One of my favorite life philosophies: “Everyone, everyone, has something of value to teach you. It’s just a matter of finding the keys to unlock it.”
I stand by this adamantly. It’s absolutely true. Everybody has something to share that’s of interest to you — an experience, a philosophy, a skillset, a recommendation, an entire paradigm.
Those keys I reference? They’re questions.
Asking good questions allows you to connect more deeply with people. It also allows you to glean valuable information. I approach interactions with the mentality that everyone has something valuable to teach me. All I have to do is identify where that value lies, and then figure out which questions unlock it.
Asking good questions isn’t just a skill. It’s an art form.
So — How Do You Ask Good Questions?
Step 1: Start by asking “why” — not vocally, but internally. Ask this question of every single thing you hear people say. Make it a habit. People’s sentences and phrases are the surface of a well that runs very deep. There are a myriad of suppositions, philosophies and experiences laying the foundation beneath it.
Asking questions helps you identify the depth beneath the sentence. Why did they do something? What thought process led them to make a certain decision? What underlying philosophy dictates the way they interact with the world?
Asking why becomes a habit. Once you’ve practiced enough, you no longer have to consciously ask why to every statement. Rather, you’ll begin to identify which questions will lead you most directly to the gold you’re looking for.
Step 2: Take notes. If you’re able, take physical notes; writing things down on paper keeps your head clear to identify more questions. Always listen fully to the people who are talking to you, to the best that you’re able.
If you can’t take physical notes (and in some contexts you can’t), then take mental notes of important points to come back to.
Step 3: Learn to recognize what people like to talk about. People love talking about their passions.
Step 4: Start somewhere. Figure out your in, and then slowly work the conversation until you land on the information you’re looking for. The most important step is to engage.
“When my daughter graduated homeschooled high school, I had a lot more free time to devote to my marketing research.”
Break this down. How old is your daughter now? How long ago did she graduate? Is she your only child? Why did you homeschool? Did you homeschool all the way through? What was your homeschooling philosophy? Did you homeschool other children? What’s she doing now? What kind of marketing research do you do? Did you do it while you were still homeschooling? Do you do it full-time now? If not, what else do you do? Why are you interested in marketing research? How are you applying it? Can I find examples of your marketing work anywhere?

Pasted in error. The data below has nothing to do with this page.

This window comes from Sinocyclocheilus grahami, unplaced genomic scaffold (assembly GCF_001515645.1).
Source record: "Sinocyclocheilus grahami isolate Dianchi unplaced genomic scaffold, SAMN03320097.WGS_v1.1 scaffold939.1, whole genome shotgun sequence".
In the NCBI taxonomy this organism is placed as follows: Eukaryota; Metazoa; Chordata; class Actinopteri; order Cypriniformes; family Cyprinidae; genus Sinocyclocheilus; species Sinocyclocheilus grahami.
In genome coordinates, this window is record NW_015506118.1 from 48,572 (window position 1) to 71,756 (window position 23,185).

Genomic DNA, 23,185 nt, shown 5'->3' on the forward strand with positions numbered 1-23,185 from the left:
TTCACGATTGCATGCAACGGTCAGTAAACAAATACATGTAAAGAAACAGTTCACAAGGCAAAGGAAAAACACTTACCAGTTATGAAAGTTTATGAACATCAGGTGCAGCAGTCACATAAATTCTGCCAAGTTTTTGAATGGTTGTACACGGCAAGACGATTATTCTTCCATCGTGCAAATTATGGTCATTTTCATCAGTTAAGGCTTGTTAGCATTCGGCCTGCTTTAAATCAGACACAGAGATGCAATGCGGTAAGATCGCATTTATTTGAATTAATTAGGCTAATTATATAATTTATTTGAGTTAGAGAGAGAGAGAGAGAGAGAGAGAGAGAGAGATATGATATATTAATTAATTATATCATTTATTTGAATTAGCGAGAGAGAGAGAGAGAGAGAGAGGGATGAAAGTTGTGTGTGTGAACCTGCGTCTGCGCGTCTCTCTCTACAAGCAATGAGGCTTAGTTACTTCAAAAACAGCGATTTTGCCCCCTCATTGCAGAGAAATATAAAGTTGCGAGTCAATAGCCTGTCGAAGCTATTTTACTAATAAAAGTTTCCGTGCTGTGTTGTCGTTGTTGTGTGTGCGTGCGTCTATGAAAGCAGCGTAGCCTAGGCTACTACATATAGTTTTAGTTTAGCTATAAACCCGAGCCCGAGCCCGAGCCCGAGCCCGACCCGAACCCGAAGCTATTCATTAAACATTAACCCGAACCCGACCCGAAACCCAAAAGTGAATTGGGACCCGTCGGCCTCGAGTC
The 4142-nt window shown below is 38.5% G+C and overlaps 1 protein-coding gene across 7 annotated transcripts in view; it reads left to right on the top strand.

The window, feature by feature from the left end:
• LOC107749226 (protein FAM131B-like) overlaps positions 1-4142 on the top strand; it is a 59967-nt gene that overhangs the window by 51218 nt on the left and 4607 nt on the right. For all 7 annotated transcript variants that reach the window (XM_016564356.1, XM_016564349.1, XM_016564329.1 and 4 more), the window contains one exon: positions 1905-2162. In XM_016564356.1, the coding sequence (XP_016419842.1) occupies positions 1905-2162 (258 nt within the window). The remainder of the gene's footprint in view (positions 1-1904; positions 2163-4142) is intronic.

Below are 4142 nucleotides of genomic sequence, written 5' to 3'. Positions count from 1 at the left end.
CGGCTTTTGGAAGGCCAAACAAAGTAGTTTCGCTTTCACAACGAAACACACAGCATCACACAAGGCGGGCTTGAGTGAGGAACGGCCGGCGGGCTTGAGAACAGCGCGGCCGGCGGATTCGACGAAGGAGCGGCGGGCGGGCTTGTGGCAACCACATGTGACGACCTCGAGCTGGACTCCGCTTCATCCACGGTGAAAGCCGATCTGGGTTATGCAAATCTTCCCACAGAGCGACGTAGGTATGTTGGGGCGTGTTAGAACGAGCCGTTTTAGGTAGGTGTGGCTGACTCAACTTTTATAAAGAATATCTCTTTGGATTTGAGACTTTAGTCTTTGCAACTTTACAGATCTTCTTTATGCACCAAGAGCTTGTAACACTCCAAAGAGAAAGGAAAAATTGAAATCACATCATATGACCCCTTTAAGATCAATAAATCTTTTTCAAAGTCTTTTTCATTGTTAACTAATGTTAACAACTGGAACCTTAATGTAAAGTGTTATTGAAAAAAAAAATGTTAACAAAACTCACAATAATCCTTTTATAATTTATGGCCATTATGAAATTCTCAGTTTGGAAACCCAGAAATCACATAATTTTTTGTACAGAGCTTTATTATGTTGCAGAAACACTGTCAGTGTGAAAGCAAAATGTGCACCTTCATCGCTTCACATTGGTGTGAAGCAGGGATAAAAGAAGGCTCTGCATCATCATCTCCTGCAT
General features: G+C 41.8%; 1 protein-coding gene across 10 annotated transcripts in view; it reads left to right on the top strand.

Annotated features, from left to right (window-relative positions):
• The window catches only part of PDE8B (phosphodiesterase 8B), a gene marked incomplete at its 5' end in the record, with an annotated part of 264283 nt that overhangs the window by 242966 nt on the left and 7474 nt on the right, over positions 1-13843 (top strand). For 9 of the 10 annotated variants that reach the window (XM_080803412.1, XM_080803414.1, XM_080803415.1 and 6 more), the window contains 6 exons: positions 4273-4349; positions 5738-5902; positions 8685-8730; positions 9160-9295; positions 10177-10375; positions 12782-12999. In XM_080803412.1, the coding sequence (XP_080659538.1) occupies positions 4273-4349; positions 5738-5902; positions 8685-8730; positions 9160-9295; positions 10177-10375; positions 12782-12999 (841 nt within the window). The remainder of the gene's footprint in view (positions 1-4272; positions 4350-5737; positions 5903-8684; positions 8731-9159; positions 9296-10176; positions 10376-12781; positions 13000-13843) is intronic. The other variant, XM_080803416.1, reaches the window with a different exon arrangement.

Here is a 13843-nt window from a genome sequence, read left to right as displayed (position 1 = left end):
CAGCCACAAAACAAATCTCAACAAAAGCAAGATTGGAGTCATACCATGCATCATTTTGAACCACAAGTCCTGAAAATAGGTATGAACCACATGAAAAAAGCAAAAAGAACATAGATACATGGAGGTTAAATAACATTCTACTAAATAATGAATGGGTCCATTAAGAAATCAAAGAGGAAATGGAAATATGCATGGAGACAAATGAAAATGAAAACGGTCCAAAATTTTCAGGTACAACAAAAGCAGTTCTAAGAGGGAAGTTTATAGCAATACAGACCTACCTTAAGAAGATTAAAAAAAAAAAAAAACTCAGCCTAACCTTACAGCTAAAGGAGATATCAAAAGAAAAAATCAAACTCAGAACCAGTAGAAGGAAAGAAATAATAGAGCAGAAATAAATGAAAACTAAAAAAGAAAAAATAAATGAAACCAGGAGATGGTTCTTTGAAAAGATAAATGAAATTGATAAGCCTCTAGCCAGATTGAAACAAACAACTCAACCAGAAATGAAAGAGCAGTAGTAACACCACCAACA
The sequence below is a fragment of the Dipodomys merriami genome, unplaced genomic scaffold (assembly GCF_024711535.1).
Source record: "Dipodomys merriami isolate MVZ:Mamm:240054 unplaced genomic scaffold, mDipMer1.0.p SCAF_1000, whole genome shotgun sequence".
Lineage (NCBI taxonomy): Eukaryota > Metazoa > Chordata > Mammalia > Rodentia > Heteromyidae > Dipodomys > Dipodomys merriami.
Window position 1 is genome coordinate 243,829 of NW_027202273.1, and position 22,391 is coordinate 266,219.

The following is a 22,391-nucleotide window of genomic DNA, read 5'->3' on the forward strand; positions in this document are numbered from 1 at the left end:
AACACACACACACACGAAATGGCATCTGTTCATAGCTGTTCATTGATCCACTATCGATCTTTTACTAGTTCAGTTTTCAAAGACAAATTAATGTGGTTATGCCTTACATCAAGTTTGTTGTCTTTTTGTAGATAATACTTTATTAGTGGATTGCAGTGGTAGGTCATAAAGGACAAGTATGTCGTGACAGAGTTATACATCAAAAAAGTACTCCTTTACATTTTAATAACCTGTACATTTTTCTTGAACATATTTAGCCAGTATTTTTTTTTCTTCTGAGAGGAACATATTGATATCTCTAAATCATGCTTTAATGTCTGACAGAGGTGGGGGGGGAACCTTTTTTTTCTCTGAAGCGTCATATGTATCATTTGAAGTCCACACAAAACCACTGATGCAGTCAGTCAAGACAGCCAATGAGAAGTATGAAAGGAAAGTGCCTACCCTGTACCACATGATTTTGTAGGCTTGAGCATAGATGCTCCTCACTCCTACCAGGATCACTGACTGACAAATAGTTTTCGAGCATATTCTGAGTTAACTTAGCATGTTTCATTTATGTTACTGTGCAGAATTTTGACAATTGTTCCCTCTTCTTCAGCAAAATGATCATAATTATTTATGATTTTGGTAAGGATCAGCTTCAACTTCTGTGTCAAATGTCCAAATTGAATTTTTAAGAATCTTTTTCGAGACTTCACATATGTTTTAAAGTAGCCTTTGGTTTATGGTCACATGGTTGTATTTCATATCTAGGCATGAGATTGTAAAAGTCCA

These questions aren’t necessarily all relevant. Most of them likely aren’t even things you’ll ask, or care about. But if you make formulating questions a habit, you’ll come up with a few gems.
Learn How to Deliver
Even when you understand what makes a good question, sometimes the act of asking shuts people down. It’s intimidating to ask someone a question. You’re afraid of sounding stupid. You’re afraid of taking the leap to engage. What if you come across as being stupid, or naive? What if it’s a bad question? What if it’s a good question, but you sound inarticulate when you voice it?
These nerves make you more self-aware, and the self-awareness makes you stumble. It’s a vicious cycle. (As a side note, the best way to deal with stumbling is to laugh it off. Confidence covers most blunders. As Churchill said and the hipsters adopted, keep calm and carry on. People don’t scrutinize casual interactions nearly as much as we think they do. If you present confidence, people will read confidence — and confidence is impressive.)
A few good rules of thumb to keep in mind for question delivery:
- Don’t overexplain. Keep it as simple and direct as possible.
- In the vein of keeping it simple, don’t ask a conglomerate question, with too many pieces. Keep the points you want to get at punchy, and hit one per question.
- Look for natural segues, and utilize whenever possible, but don’t be afraid to gracefully change the subject.
- Act legitimately engaged — body language, eye contact, tone of voice, etc. The more engaged you are, the more likely someone is to want to take the time to divulge information.
Follow-Ups are Golden
The hardest part is the beginning — finding a starting question and opening up a dialogue. Once you’ve begun, continuation is easy. When listening to someone answer your question, follow the same methods above again. Take notes. Ask why. Formulate questions.
Follow-ups allow you to delve deeper into specific branches of a topic and hone in on the information you’re looking for. Usually they’re what uncover the real gold.